Sixty-five-year-old Glenn Ford served 30 years on death row for murder but was released in March 2014 upon the State’s motion. The Caddo District Attorney asked that the man’s conviction and sentence be set-aside. The lead prosecutor who helped secure his conviction told the media “This case is another example of the arbitrariness of the death penalty. I now realize, all too painfully, that as a young 33-year-old prosecutor, I was not capable of making a decision that could have led to the killing of another human being.” He called the process “state-assisted revenge.”
Glenn Ford was released when the District Attorney presented new evidence about the actual gunman after an investigation in another homicide. Legal teams from the Capital Post-Conviction Project of Louisiana, law enforcement, and the District Attorney’s Office, worked together to uncover the facts. Ford was not present during commission of the crime.
Ford has always maintained he was innocent in the 1983 armed robbery and murder of Isadore Rozeman, a Shreveport, Louisiana jewelry store owner. Three men were involved but Ford was the only defendant who was tried. Ford is a black man who was convicted by an all-white jury. The case went to trial in 1984.
Attorney A.M. “Marty” Stroud III of Shreveport, Louisiana, was the prosecutor in the 1984 murder trial. To his credit, he gave the Shreveport Times an interview (below) and said his failure was “that I didn’t follow up, that I should have done more, that I had an obligation to do more, that we as prosecutors represent the state … we are there to ensure the fairness of the process.”
Stroud questioned how anyone could give credit to a verdict where the lawyers, although good lawyers, had never tried a death penalty case or even a criminal case or a jury trial. He said “that in and of itself should have put a signal through my dense brain that it was wrong.” Ford was indigent and the judge appointed counsel to represent him.
The former prosecutor said that the atmosphere was to “win at every cost.” He said he “was caught up in that insanity” of win-loss percentages when he was in his early thirties. Stroud said “the ends justified the means and that we did not try people who were innocent and if anyone claimed they were innocent that was bogus.” He said that was the wrong philosophy and both sides should make sure there is a fair trial.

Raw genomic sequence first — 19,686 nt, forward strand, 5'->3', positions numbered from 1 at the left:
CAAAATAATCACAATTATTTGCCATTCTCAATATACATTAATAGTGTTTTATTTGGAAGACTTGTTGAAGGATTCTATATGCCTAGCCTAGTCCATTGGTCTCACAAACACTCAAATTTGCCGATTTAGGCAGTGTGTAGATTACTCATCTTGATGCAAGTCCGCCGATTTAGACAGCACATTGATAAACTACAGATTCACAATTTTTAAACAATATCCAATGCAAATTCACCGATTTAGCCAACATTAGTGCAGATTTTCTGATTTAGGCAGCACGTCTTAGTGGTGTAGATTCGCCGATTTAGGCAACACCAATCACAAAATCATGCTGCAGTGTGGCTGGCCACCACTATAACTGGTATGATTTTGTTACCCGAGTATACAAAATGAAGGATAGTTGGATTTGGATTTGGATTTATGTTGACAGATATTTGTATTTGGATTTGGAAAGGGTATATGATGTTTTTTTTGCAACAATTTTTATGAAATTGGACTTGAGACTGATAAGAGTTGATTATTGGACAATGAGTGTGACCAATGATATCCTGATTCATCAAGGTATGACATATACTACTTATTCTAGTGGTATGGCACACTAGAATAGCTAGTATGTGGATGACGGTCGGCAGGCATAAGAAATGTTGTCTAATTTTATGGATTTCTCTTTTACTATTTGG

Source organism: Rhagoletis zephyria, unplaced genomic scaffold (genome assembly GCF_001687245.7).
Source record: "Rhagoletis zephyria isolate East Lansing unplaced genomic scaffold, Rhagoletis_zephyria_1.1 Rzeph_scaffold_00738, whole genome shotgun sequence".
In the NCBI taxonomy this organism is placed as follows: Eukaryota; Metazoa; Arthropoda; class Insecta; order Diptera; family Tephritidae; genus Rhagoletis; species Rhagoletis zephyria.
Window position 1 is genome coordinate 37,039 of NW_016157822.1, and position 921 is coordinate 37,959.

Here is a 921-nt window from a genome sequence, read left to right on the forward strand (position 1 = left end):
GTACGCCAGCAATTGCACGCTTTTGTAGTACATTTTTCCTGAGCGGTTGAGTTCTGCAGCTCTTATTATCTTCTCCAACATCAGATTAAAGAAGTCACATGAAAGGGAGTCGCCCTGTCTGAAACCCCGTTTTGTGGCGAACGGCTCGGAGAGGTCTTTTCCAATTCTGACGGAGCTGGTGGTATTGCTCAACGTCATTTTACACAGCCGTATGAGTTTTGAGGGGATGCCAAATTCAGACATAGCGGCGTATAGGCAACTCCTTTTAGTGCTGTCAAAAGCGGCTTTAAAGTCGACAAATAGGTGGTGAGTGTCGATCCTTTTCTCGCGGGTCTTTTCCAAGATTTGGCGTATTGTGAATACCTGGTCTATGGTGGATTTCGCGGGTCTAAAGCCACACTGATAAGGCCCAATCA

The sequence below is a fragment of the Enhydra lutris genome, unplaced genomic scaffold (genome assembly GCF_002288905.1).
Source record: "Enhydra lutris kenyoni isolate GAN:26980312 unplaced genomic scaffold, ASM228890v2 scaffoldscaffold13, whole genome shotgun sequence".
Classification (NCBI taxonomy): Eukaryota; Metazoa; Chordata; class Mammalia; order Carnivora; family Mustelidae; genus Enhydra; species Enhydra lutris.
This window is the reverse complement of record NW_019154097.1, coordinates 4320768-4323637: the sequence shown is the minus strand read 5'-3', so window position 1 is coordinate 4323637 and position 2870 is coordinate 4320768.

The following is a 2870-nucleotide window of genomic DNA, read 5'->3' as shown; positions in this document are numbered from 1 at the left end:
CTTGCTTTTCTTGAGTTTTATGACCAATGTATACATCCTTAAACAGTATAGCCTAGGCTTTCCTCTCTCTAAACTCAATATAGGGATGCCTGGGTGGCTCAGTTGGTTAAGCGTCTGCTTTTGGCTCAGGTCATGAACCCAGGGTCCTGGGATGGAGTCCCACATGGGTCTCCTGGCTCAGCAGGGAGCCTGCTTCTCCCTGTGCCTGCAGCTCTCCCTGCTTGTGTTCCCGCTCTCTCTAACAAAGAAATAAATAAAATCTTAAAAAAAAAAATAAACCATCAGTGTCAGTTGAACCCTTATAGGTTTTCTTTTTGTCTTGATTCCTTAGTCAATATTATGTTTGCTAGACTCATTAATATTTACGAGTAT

Making an analogy, Stroud said “the government is responsible for patching potholes, and they’re not very good at it.” He questions how the government can design a system that is “fair, impartial, and nonarbitrary.” Quoting United States Supreme Court Justice Blackmun in a dissenting opinion many years ago, he told the Shreveport Times “I don’t think a human being, we humans have the capacity, to tinker with the machinery of death.” On that basis, he believes the death penalty should be abolished. “Bottomline it is state-assisted revenge and that’s not justice.” While he believes the realities of politics in Louisiana are such that the death penalty will not be abolished soon, he believes that it eventually will but not in his lifetime. He believes the public needs to be made aware of the realities of this situation and the lives that can be destroyed.
Ford, who is suffering from late-stage cancer, sought reimbursement under a statute that provides for compensating individuals for wrongful conviction where they have served time and meet the statutory criteria. The Attorney General fought Ford’s recovering under the statute.
Stroud said that Ford “should be completely compensated to every extent possible because of the flaws of a system that effectively destroyed his life. The audacity of the state’s effort to deny Mr. Ford any compensation for the horrors he suffered in the name of Louisiana justice is appalling.” A judge recently held that Ford was not eligible for compensation because he knew about the crime but did nothing to stop it, and he tried to sell the murder weapon, and sold proceeds from the crime.
Kristen Wenstrom, of the Innocence Project in New Orleans, told the Shreveport Times “We are disappointed with the court’s decision today denying Glenn Ford compensation for the 30 years he spent on death row for a crime the state of Louisiana agrees he did not commit. In its denial, the court adopted the state’s argument opposing compensation. The ruling inflated the fact that Mr. Ford knew the people who committed the crime and insinuated that Mr. Ford was more involved in the crime than the facts in the record indicate. This is the latest in a series of great injustices that Mr. Ford has suffered over the last 30 years.”
The former prosecutor who helped send Ford to death row said he was not going to write a book, or go on any speaking tours. He just wanted to set the record straight. He said what he has been through should be shared with others.
This article has been updated.
Lana Shadwick is a contributing writer and legal analyst for Breitbart Texas. She has served the state of Texas as a prosecutor and associate judge. Follow her on Twitter @LanaShadwick2